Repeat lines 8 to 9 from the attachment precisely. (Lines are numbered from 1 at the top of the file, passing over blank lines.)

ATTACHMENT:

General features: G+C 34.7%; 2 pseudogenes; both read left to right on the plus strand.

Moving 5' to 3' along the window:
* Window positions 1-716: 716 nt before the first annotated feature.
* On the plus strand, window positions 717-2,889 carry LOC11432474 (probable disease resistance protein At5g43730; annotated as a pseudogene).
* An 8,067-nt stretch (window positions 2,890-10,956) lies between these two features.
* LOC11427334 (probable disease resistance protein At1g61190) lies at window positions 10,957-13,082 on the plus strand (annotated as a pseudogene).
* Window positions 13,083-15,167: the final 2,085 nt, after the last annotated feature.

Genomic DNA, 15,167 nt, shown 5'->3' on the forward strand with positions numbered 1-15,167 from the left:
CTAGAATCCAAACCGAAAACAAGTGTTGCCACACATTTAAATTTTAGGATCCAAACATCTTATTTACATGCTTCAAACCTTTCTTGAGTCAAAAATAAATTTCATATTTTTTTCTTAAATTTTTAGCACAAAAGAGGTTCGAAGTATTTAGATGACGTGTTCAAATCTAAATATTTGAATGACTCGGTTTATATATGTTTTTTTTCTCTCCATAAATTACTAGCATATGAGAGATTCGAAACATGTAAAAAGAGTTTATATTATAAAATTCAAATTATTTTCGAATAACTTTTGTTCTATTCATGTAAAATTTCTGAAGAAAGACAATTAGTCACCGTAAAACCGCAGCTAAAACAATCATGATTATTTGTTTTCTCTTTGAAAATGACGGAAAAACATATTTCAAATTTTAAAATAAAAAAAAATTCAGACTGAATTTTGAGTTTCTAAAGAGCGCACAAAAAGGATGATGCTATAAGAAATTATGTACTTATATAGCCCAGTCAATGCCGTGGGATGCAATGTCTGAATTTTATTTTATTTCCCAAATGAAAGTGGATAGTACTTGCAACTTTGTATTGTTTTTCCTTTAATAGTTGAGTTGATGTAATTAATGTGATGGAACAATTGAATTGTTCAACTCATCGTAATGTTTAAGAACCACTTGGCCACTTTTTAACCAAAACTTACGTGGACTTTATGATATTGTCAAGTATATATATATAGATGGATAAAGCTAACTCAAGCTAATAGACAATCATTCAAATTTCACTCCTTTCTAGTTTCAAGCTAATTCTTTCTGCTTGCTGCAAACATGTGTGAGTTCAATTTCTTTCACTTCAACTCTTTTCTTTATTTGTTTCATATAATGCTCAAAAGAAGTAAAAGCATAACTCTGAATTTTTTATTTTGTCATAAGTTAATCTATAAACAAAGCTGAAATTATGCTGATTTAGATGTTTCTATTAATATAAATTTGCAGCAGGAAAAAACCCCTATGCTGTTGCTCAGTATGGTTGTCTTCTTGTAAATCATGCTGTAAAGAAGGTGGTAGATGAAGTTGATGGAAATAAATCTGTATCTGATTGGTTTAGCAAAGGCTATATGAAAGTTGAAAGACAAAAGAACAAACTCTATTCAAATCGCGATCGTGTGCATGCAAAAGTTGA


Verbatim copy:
Genomic DNA, 15,167 nt, shown 5'->3' on the forward strand with positions numbered 1-15,167 from the left:
CTAGAATCCAAACCGAAAACAAGTGTTGCCACACATTTAAATTTTAGGATCCAAACATCTTATTTACATGCTTCAAACCTTTCTTGAGTCAAAAATAAATTTCATATTTTTTTCTTAAATTTTTAGCACAAAAGAGGTTCGAAGTATTTAGATGACGTGTTCAAATCTAAATATTTGAATGACTCGGTTTATATATGTTTTTTTTCTCTCCATAAATTACTAGCATATGAGAGATTCGAAACATGTAAAAAGAGTTTATATTATAAAATTCAAATTATTTTCGAATAACTTTTGTTCTATTCATGTAAAATTTCTGAAGAAAGACAATTAGTCACCGTAAAACCGCAGCTAAAACAATCATGATTATTTGTTTTCTCTTTGAAAATGACGGAAAAACATATTTCAAATTTTAAAATAAAAAAAAATTCAGACTGAATTTTGAGTTTCTAAAGAGCGCACAAAAAGGATGATGCTATAAGAAATTATGTACTTATATAGCCCAGTCAATGCCGTGGGATGCAATGTCTGAATTTTATTTTATTTCCCAAATGAAAGTGGATAGTACTTGCAACTTTGTATTGTTTTTCCTTTAATAGTTGAGTTGATGTAATTAATGTGATGGAACAATTGAATTGTTCAACTCATCGTAATGTTTAAGAACCACTTGGCCACTTTTTAACCAAAACTTACGTGGACTTTATGATATTGTCAAGTATATATATATAGATGGATAAAGCTAACTCAAGCTAATAGACAATCATTCAAATTTCACTCCTTTCTAGTTTCAAGCTAATTCTTTCTGCTTGCTGCAAACATGTGTGAGTTCAATTTCTTTCACTTCAACTCTTTTCTTTATTTGTTTCATATAATGCTCAAAAGAAGTAAAAGCATAACTCTGAATTTTTTATTTTGTCATAAGTTAATCTATAAACAAAGCTGAAATTATGCTGATTTAGATGTTTCTATTAATATAAATTTGCAGCAGGAAAAAACCCCTATGCTGTTGCTCAGTATGGTTGTCTTCTTGTAAATCATGCTGTAAAGAAGGTGGTAGATGAAGTTGATGGAAATAAATCTGTATCTGATTGGTTTAGCAAAGGCTATATGAAAGTTGAAAGACAAAAGAACAAACTCTATTCAAATCGCGATCGTGTGCATGCAAAAGTTGA